It gets challenged in libraries and schools on a regular basis, unfortunately.  Indeed I was a little shocked when I read the USA Today headline Suicide book challenged in schools.  Excuse me, whaaa?  Then they go on to misspell the word "Newbery" as "Newberry".  Real crack journalism there.  Apparently folks are under the impression that the book is "dangerous because of its portrayal of suicide, euthanasia and infanticide in a neutral to positive light."  Which is to say, they haven’t read the book.

I love the story about the original cover, by the way.  According to Silvey, "A photographer as well as a writer, Lowry had worked on an article about the painter Carl Nelson, who had a wonderful sense of color but became blind in later years.  For this piece she shot a mesmerizing portrait of him.  She kept the photograph in her studio and realized when hunting for a jacket image that it would be perfect for The Giver."

It won itself a shiny little Newbery Award in 1994.  Honor books in that particular year included Crazy Lady by Jane Leslie Conly, Dragon’s Gate by Laurence Yep, and Eleanor Roosevelt: A Life of Discovery by Russell Freedman.  It would be Lowry’s second Newbery Award (her first being #56 on this list, Number the Stars).

Best first sentence:  "It was almost December, and Jonas was beginning to be frightened."

Generally speaking I don’t tend to show the posters of theatrical productions of these books (and by this point in the poll they ALL have theatrical productions) but I admit to really liking this poster for the Indiana Repertory Company’s production:

Publishers Weekly gave it a star saying, "Lowry is once again in top form… unwinding a tale fit for the most adventurous readers."

School Library Journal said, "The author makes real abstract concepts, such as the meaning of a life in which there are virtually no choices to be made and no experiences with deep feelings. This tightly plotted story and its believable characters will stay with readers for a long time."

There are fewer covers out there than most books on this Top Ten, but more than I had expected. 

But don’t take my word for it!  Hear it from the lady herself:

About Elizabeth Bird

Elizabeth Bird is currently the Collection Development Manager of the Evanston Public Library system and a former Materials Specialist for New York Public Library. She has served on Newbery, written for Horn Book, and has done other lovely little things that she'd love to tell you about but that she's sure you'd find more interesting to hear of in person. Her opinions are her own and do not reflect those of EPL, SLJ, or any of the other acronyms you might be able to name. Follow her on Twitter: @fuseeight.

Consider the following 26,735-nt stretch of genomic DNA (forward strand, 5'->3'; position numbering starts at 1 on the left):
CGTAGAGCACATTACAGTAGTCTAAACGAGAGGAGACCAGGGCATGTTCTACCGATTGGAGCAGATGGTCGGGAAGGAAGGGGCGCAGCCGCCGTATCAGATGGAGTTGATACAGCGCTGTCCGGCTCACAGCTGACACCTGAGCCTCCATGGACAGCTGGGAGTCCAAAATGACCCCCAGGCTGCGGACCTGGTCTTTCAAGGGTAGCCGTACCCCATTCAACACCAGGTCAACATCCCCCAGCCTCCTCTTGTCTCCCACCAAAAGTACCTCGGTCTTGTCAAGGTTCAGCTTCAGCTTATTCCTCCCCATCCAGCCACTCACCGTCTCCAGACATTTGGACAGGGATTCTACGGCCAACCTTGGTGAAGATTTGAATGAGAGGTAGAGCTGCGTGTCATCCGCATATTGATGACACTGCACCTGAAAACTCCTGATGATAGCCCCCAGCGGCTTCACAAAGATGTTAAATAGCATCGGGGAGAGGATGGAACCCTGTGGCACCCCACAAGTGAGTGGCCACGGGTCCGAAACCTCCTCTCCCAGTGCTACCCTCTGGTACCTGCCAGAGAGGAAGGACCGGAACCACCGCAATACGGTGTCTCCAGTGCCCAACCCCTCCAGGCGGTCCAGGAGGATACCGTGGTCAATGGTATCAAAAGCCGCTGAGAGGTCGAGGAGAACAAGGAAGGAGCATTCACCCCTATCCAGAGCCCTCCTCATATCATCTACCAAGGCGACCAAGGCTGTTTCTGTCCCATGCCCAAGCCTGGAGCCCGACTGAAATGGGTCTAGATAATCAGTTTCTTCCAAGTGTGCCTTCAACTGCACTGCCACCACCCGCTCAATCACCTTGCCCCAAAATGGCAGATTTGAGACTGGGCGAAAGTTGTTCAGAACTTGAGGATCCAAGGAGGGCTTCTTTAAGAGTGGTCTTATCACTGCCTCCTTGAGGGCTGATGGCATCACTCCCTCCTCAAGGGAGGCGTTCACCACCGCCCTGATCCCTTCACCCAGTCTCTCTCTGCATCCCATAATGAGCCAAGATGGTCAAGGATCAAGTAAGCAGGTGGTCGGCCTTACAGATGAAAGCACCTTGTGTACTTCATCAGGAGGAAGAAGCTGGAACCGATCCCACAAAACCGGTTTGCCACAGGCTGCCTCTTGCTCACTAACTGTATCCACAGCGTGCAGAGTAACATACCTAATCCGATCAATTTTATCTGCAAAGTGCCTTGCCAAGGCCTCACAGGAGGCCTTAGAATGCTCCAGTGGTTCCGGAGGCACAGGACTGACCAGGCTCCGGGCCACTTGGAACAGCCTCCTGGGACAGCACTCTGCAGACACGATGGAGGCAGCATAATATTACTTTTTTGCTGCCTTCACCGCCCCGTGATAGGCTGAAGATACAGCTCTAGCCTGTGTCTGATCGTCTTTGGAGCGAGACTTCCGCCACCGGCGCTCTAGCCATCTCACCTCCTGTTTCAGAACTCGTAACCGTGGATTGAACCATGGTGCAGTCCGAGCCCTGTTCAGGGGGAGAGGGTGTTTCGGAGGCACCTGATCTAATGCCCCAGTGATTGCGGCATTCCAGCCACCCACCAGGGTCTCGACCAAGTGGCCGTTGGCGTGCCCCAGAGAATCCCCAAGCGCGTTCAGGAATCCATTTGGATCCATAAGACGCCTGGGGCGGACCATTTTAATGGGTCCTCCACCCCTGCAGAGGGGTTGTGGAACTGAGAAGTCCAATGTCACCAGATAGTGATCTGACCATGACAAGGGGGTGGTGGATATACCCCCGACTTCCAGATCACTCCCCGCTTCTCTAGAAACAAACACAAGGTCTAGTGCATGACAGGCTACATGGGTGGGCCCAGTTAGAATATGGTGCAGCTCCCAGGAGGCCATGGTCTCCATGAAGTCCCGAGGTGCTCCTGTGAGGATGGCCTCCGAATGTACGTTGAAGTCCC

1. I had this book much higher up on my list (#2 I think). But, then again, this was my favorite book for many years – ever since my 5th grade teacher read it to our class. I re-read it several times between elementary school and college.

  2. rockinlibrarian says

    THREE of my own votes in a row! Makes me worry I won’t have anything left to look forward to by the end! (Naw. Still two more of my own votes I expect to make it, and the rest of my predictions sure aren’t BAD…)

    I LOVE that Collins Readers cover with the apple. Really the only reason I picked up the original cover was because I was a nerd as a teenager who actually read the Newberys because they won Newberys (unlike the kids who are turned OFF by award-winners), but THAT cover, with the apple, I would have picked up on its own merit.

  3. kmorgan.genau says

    I made the mistake of reading The Handmaid’s Tale at a very young age, and holding out on The Giver until college. It doesn’t quite have the same punch after reading loads of dystopian fiction. And the “sequels” make me shudder.

  4. My all-time favourite. Loved almost every detail of this novel, especially the controversial ending (as I mentioned, but always feel the need to defend). I didn’t feel as passionate about the companion novel and sequel (Gathering Blue and Messenger) and I’m curious how others felt about the follow-ups…?